I was interested to see two articles that referred to privatisation plans of the Coalition government.
Plans to extend Land Registry’s remit in the run-up to possible privatisation could face a court challenge from an organisation representing private search agents. The Association of Independent Personal Search Agents (IPSA) said last week that it had begun judicial review proceedings to challenge proposals that the Registry take over local land charges services from local authorities.
In the consultation Ed Lester, chief land registrar, says the move ‘would mean that Land Registry would be better placed to serve the changing needs of our customers’. The consultation coincided with a government proposal that the bulk of Land Registry be turned into a ‘service delivery company’.
Steve Davies, chief executive of IPSA, said that the land charges consultation had set a deadline of eight weeks rather than the government’s guideline minimum of 12. He said that the rush suggested an intention to ‘fatten up’ the registry before a sale. The Law Society has set up a group to study both consultations. ‘We are taking informal soundings from members of the profession to formulate our response,’ said Jonathan Smithers, chair of the Society’s conveyancing and land law committee.
Read the Law Society Gazette article here.
Our pensions could be privatised
Over the weekend, a story emerged saying that the government is considering saving money by privatising the delivery of the state pension (that is according to Whitehall documents seen by the Guardian newspaper). The paper said that, in an effort to make up billions more in austerity savings, the Department for Work and Pensions (DWP) has initiated a review of how it issues 4.5m pension statements each year and the administration of £100bn in public money to millions of pensioners in the UK and worldwide.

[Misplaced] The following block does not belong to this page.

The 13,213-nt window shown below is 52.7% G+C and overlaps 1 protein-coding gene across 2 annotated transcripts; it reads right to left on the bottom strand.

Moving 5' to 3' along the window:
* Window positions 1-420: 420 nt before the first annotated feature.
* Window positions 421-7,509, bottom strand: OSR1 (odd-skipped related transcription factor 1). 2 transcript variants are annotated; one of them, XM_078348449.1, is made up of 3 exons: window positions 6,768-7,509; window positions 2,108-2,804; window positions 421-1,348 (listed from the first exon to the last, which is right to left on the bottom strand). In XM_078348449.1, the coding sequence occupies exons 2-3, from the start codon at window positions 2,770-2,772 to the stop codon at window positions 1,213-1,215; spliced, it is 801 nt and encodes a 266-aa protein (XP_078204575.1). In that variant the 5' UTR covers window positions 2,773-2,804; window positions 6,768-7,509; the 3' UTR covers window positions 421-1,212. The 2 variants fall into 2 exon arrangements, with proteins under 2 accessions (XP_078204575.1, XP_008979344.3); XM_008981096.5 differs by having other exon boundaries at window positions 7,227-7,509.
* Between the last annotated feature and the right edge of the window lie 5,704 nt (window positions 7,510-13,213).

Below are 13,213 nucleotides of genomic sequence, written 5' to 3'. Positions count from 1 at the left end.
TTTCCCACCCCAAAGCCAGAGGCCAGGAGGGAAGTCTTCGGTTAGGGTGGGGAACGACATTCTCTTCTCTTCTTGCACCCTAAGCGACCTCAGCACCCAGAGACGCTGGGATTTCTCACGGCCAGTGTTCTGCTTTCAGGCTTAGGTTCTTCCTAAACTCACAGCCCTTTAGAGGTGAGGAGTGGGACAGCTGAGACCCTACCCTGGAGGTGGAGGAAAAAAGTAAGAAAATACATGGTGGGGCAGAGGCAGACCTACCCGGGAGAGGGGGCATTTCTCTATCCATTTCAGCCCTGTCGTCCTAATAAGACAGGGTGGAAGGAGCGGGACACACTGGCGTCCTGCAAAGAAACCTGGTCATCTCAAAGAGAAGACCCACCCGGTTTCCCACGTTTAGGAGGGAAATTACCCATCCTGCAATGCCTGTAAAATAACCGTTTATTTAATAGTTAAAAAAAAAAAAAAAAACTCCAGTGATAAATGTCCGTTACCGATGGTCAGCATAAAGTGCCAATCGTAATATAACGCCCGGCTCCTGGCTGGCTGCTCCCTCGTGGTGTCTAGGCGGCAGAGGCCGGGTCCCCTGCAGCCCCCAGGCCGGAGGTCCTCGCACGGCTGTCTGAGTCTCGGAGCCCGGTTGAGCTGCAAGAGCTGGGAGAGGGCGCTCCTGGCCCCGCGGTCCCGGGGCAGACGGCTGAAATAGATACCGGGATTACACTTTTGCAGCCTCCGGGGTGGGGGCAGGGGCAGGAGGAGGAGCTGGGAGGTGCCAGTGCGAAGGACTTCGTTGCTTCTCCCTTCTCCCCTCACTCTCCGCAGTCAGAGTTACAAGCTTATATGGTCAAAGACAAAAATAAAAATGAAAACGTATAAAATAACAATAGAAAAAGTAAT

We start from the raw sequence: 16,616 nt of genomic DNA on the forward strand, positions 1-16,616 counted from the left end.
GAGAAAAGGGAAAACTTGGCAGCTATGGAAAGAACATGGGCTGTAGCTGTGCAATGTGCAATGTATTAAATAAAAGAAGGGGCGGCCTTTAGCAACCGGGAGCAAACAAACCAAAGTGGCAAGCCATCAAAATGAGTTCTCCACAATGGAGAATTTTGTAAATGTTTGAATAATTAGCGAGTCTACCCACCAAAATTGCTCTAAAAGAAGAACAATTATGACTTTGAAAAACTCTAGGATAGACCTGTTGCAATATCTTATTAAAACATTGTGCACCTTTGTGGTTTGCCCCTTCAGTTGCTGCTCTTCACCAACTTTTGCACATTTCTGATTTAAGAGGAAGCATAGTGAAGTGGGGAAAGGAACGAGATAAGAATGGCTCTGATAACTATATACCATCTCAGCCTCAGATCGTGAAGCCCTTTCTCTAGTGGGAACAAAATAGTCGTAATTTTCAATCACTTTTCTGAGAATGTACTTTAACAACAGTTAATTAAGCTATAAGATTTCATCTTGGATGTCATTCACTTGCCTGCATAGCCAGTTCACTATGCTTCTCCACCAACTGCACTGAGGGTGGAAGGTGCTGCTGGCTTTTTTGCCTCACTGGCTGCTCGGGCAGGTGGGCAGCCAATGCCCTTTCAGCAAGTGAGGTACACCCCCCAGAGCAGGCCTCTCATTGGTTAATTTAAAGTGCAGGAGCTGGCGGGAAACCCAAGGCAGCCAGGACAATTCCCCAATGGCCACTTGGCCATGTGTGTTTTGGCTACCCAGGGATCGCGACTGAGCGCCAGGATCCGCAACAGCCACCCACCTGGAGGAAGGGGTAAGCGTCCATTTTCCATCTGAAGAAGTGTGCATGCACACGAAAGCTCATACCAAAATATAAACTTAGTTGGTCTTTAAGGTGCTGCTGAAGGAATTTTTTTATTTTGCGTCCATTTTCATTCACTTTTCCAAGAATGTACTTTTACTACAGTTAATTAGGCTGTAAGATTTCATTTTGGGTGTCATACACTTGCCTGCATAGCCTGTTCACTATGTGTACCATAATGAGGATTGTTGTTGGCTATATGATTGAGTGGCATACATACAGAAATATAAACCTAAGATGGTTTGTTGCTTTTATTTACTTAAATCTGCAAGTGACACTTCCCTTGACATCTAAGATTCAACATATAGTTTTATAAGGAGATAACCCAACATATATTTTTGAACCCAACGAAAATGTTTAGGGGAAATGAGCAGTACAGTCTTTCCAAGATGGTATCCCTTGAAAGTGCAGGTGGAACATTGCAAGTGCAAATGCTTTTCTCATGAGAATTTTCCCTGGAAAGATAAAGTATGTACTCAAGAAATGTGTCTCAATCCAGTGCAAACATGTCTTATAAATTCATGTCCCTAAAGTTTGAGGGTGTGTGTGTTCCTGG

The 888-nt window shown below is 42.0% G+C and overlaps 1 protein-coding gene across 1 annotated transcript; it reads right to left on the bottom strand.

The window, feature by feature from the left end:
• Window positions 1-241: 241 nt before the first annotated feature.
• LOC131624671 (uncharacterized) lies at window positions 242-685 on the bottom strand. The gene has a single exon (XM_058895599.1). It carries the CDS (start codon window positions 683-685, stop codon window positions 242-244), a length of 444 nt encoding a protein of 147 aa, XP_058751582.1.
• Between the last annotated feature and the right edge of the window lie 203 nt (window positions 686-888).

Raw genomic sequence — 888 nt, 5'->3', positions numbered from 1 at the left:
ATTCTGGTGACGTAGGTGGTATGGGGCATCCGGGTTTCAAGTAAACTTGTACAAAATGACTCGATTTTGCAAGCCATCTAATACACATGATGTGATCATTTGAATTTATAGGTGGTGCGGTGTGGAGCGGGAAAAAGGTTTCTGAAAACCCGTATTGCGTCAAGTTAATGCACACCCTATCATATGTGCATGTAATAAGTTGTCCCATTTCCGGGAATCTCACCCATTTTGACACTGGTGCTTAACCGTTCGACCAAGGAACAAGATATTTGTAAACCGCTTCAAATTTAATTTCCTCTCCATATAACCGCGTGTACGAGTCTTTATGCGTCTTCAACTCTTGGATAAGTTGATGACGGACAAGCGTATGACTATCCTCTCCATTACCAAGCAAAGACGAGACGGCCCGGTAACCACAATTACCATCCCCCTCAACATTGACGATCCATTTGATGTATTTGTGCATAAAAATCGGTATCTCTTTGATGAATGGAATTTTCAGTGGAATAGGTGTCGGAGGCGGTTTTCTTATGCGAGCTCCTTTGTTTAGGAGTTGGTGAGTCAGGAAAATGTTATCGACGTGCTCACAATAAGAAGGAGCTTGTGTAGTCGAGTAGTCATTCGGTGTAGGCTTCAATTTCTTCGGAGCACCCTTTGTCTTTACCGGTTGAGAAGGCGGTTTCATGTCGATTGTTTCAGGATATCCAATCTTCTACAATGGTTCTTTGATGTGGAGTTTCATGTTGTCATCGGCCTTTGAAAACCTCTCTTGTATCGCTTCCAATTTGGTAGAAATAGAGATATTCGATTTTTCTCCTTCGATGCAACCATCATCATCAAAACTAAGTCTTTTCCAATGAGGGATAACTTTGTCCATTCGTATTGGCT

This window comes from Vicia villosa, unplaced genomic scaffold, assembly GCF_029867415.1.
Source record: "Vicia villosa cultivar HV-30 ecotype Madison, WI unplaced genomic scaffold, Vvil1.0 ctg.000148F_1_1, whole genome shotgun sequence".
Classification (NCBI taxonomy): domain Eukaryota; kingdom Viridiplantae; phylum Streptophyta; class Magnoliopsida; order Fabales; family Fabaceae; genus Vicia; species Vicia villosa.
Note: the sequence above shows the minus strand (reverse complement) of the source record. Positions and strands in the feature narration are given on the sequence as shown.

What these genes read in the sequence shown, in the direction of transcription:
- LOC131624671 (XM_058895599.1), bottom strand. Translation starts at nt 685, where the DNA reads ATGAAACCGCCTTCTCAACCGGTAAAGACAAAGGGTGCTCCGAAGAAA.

The review, entitled DWP Efficiency Review, runs to more than 80 pages and is marked “restricted”. It also considers how to make cost savings in the way the department handles 750,000 phone calls and the distribution of £98bn in benefits and tax credits. Whitehall’s biggest department is facing an “unprecedented reform challenge”, says the document, which was distributed to senior civil servants in January.
By 2016, work and pensions secretary Iain Duncan Smith will have his operational budget slashed by 34% to £6.3bn from £9bn in 2009-10. Almost £2bn savings will need to be made in the next two financial years.
The Guardian story is here.
It doesn’t sound like privatisation me… more like outsourcing.
A waste of money – £4,560 per family
The Taxpayer’s Alliance (TPA) has accused the government of squandering £120.4bn in one year as the pressure group mounts a “war on waste”. In its new Bumper Book of Government Waste, the TPA says £1 in every £6 of government spending was wasted in the 2012-13 year – the equivalent of £4,560 per family. The TPA, which campaigns to reform taxes and cut spending, has itemised wastage ranging from £22.5bn overpayments on public sector pay and pensions compared to the private sector and £20.6bn for public sector fraud to £33,333 spent on pot plants by the Welsh government and £2,340 for six pictures of herbs for Heart of England NHS Trust.
It also singled out £8.9m for “the impact of Britain’s broken planning system on increasing the Housing Benefit bill” and £2.7bn for “the cost of contributory benefits for those who don’t need them, excluding the state pension”.
Is there a privatisation solution here? There must be, surely.
Read the story here.
If anything needs to be privatised, maybe it should be English cricket, and whilst we’re at it, perhaps the idea of outsourcing Government itself to the private sector could save a few billion, or could it?